Unfortunately I couldn’t travel to Copenhagen for the UN COP 15 climate summit. So, along with other climate campers who were equally outraged by the unfolding travesty across the North Sea, I decided that I had to do something to mark my anguish. For many months it had been clear that any deal made at the summit would be so flawed that it would do nothing to stop climate change and would mark the beginning of a new age of colonialism: a colonialism of emissions. The only deal left on the table was one based around the Clean Development Mechanism and carbon trading. Carbon trading has been shown to be hopeless at stopping climate change but brilliant at creating huge profits for Western corporations (for more about carbon trading check out the short video: The Story of Cap and Trade.)
The only question left was: what could our small band actually do? After reading the article Taking Care of Business in the New Internationalist, it became clear that the impending failure of the Copenhagen summit was due to the fact that corporate interests had captured the UN process. These interests are hidden behind lobbying federations, chief among them being the International Chamber of Commerce (ICC), which was set up for the 1992 Rio Earth Summit and has relentlessly argued for less regulation and less tax, as well as unproven mechanisms such as carbon capture storage and cap and trade. Even US Congressman Rick Boucher admitted cap and trade strengthens the case for utilities to continue coal use. Anything which promotes coal isn’t a solution but a dangerous distraction. The ICC represents thousands of corporations including BP, Exxon-Mobil and Shell.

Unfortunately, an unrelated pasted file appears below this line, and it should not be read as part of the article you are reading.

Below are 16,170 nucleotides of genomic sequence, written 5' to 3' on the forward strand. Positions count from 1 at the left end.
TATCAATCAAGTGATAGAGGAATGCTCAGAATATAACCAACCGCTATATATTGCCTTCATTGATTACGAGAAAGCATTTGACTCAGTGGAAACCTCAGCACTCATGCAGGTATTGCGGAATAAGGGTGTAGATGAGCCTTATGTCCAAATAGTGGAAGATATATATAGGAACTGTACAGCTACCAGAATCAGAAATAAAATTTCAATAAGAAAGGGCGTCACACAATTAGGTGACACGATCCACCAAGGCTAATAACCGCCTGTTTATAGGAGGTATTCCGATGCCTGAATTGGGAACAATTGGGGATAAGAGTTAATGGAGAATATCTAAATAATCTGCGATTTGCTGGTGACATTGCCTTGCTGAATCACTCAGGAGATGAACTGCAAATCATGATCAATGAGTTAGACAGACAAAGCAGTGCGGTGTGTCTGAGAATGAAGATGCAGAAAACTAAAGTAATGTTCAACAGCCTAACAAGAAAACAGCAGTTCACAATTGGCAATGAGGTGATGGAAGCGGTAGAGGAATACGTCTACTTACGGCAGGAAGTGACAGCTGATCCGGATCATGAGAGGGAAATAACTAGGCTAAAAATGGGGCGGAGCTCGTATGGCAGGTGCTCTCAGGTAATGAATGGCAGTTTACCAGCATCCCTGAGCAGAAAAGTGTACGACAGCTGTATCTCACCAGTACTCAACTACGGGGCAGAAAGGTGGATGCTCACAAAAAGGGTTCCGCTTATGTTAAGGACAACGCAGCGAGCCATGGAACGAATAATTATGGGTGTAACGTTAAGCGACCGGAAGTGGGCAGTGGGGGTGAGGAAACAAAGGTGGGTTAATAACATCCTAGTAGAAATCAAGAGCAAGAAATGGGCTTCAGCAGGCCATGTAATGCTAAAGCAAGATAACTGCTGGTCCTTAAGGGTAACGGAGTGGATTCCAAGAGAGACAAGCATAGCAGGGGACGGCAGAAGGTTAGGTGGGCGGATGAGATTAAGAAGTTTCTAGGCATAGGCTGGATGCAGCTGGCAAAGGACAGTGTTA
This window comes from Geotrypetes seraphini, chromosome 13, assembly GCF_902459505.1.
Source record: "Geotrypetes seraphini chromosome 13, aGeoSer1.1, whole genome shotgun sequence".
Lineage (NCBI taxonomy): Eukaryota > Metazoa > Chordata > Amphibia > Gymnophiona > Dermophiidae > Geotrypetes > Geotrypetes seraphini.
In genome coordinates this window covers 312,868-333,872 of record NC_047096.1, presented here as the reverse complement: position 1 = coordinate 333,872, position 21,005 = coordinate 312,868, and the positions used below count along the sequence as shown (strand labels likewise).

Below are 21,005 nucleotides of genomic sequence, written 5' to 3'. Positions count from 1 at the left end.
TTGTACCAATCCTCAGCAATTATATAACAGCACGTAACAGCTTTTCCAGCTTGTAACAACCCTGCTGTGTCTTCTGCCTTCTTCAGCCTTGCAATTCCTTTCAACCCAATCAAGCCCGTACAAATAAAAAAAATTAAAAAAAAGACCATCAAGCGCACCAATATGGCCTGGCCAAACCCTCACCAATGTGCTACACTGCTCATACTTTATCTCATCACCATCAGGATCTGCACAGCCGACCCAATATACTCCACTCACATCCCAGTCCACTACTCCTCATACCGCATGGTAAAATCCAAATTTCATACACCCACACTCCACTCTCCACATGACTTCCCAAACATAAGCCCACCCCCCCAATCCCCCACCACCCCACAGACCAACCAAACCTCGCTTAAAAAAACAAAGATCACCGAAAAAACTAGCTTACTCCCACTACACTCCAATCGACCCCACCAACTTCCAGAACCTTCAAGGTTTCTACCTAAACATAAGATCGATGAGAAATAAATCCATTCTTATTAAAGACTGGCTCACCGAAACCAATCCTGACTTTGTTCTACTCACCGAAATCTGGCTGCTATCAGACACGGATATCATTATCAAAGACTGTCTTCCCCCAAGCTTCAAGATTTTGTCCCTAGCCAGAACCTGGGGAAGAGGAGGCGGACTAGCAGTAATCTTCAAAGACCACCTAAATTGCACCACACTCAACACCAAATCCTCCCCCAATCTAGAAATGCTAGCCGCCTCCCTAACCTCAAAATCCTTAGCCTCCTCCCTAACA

I sent the article to my friends and we agreed decided to try and highlight the role of the ICC in derailing the talks and to also disrupt the work of the ICC as much as possible. We donned robber outfits, painted a banner which read ‘ICC: International Climate Criminals’ and proceeded to super-glue and bike D-lock ourselves to the front entrance of the ICC offices. The action was a great success: we managed to stay there for over five hours before the police were able to cut, unglue and arrest us. We were, however, released just in time to pick up one of the remaining Evening Standards which had printed a large photo of the action.
Last Tuesday we were fined £400, but we would do it again to highlight that the businesses the ICC represents stand to make billions from the carbon racket. We should be putting people before profits! We want strong caps, solid laws, and climate taxes on business, the very thing the ICC are fighting against. We can’t let them steal our future.